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Tuesday, July 17, 2012

My Version 2.0 of Patatas Bravas

One of the most ubiquitous dishes in all of the Iberian Peninsula is patatas bravas, generous lumps of fried potato that should be crisp on the outside and tender and soft on the inside.  One of my friends here even started a patatas bravas Facebook page to alert people to good places to find them. As common as patatas bravas are in the bars in Spain there are few places that do this dish justice.  I would have to say that, in general, the bars of Madrid do a much better job with bravas than here in Valencia.

I’ve tried making patatas bravas at home with varying degrees of success and countless degrees of utter failure.  I don’t have an oil thermometer which is essential if you are using the twice-fried method, and the twice-fried way makes the best fried potatoes. I recently experimented with a par-boiled method in which I boil the cut and peeled potatoes in salted water, making sure not to cook them very much. You are just looking to make them a bit tender because anything more and they will fall apart when you cook them again in hot oil. I never even brought the potatoes to a boil but turned off the heat as the water approached a boil and left the potatoes to sit in the covered pot. I set my timer so that I didn’t leave them too long. I can’t say exactly how long to cook them or just when I decided to drain them. After I drained them I immediately put them in the freezer to halt the cooking process. I timed this, too, so that they wouldn’t freeze. Once they had cooled completely they are ready to fry in hot sunflower seed oil.

I topped these potatoes off with my fiercely-garlicky alioli.

6 comments:

  1. Another way is to put the potatoes, washed but not peeled and whole, in to par-boil. They'll be easier to peel when they're cooled off (a process you can accelerate by letting them sit in cold water for a bit). They'll cook, but not absorb as much water as in the pre-peeled and cut process. Then I stir fry them in a minimum of oil, and finish them in a hot over (under the broiler, if you're willing to spend the time to keep a careful eye on them. I find that gives me a cooked potato with a drier texture, so the outside is crispier and the inside fluffier. (Though it also depends on the type of potato. Don't know what you have there on the coast. And of course, never refrigerate poratoes. The cold accentuates the amount of sugar and complicates the cooking.)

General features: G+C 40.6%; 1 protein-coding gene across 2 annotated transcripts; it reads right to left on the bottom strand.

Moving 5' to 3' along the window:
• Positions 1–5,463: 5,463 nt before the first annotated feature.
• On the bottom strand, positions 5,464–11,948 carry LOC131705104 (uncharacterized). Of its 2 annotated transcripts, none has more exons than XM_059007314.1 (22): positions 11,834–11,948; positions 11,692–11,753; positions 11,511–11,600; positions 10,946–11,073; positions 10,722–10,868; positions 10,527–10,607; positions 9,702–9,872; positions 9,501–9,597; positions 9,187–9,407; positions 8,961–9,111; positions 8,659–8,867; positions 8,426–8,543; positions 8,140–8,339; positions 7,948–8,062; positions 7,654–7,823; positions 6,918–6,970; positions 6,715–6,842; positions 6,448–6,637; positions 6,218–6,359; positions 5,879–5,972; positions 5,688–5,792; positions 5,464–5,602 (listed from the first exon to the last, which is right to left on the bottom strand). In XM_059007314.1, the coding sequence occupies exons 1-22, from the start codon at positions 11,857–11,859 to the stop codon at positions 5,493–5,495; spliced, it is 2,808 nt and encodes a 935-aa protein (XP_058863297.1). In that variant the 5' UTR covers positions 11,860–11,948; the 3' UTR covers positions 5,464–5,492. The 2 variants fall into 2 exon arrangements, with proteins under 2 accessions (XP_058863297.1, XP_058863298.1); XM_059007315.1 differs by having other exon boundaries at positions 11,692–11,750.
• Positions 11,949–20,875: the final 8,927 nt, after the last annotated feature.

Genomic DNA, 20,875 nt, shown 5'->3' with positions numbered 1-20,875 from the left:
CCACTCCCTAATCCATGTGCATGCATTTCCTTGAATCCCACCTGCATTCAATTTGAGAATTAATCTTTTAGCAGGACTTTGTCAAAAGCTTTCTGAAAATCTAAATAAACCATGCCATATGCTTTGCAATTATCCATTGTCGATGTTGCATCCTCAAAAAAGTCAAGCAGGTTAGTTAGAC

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  2. Our potatoes here aren't as good as in other parts of Spain. One thing that I like about cutting the potatoes before par-boiling is that I can more easily regulate how much they cook, but as I said before, I'm pretty shitty at cooking potatoes of any sort.

    And would you agree that lots of places in Madrid make great bravas?

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  3. Yeah, because they supposedly were invented here in the alley right off Pza.Santa Ana. I lot of people say that the ones in "Las Bravas" are the best, but I've had better in out of the way places. The trick is well done taters and not too much oil in the sauce. BTW I'm surprised that in the cornucopia available in the gorgeous Central Market you can't find some non waxy potatoes, but then Valencia is hiper-provincial in the food department.

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  4. This sounds so good.
    How do you make your Alioli?

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  5. My alioli is different every time I make it. Traditionally it's just garlic and oil made with a mortar and pestle but that method is grueling. My hand mixer makes a decent alioli with and egg, two cloves of garlic, and a steady stream of olive oil (about one cup). ¡Buen provecho!

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  6. Uy, patatas bravas, the orignal hot potato! I´d never attempt them at home but when I get them in a bar and they´re soggy and re-heated I feel utterly cheated. I wonder how Lauren at Spanish Sabores would do them - she´s pretty much an expert in the kitchen. http://spanishsabores.com/ Nice to find your blog!

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